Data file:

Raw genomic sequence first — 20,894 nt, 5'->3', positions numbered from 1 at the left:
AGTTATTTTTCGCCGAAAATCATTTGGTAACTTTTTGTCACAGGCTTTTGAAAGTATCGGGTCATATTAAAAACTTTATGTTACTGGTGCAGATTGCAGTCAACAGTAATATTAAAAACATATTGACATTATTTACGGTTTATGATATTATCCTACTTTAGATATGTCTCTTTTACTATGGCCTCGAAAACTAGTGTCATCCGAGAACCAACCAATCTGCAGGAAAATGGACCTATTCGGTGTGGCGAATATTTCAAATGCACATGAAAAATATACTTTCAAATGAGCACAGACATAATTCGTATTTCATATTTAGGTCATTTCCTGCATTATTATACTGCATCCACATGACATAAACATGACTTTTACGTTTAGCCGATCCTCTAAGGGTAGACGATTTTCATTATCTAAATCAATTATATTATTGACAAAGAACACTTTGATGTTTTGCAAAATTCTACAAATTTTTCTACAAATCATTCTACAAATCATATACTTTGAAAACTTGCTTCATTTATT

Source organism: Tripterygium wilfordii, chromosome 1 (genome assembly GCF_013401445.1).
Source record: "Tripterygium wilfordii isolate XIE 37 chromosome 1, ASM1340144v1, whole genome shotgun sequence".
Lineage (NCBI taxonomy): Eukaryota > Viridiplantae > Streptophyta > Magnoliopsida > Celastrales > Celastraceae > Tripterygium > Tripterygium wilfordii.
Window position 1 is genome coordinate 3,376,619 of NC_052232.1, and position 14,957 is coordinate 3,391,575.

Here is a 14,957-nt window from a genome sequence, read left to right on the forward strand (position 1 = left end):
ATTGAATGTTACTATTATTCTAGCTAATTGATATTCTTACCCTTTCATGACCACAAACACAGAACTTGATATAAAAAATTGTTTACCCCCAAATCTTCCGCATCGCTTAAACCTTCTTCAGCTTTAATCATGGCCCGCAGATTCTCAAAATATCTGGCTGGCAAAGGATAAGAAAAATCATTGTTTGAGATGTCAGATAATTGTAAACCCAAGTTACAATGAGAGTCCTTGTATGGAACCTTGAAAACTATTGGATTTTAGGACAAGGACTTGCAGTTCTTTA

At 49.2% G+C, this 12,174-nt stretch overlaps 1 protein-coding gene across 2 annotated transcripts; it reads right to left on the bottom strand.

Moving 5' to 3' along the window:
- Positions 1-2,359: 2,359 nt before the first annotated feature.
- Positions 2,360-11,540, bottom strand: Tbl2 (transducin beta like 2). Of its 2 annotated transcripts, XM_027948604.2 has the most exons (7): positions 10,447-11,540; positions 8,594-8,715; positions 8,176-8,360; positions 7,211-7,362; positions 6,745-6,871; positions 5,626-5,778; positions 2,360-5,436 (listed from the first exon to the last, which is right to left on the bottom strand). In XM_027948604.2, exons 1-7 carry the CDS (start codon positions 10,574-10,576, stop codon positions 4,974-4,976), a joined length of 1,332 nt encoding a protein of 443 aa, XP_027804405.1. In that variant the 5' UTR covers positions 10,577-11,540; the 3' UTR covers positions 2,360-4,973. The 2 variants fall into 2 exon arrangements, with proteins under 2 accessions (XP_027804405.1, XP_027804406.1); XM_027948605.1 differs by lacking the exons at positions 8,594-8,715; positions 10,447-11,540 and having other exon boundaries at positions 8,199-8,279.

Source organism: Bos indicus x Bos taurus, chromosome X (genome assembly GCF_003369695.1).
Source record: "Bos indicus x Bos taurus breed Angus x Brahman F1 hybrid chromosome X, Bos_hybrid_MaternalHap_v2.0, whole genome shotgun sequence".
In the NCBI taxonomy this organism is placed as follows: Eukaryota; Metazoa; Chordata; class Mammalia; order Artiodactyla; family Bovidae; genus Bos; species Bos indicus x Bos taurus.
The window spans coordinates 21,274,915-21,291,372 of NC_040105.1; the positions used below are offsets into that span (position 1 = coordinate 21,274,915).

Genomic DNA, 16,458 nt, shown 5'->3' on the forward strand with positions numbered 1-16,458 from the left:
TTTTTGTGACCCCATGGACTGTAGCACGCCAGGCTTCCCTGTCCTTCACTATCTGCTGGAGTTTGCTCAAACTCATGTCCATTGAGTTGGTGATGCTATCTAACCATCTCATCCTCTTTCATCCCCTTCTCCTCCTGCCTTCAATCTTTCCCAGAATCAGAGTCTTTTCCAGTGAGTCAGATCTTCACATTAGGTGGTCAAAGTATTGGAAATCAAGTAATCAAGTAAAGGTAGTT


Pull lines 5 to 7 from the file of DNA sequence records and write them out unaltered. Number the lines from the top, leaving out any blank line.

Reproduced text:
Lineage (NCBI taxonomy): Eukaryota > Viridiplantae > Streptophyta > Magnoliopsida > Celastrales > Celastraceae > Tripterygium > Tripterygium wilfordii.
Window position 1 is genome coordinate 3,376,619 of NC_052232.1, and position 14,957 is coordinate 3,391,575.

Here is a 14,957-nt window from a genome sequence, read left to right on the forward strand (position 1 = left end):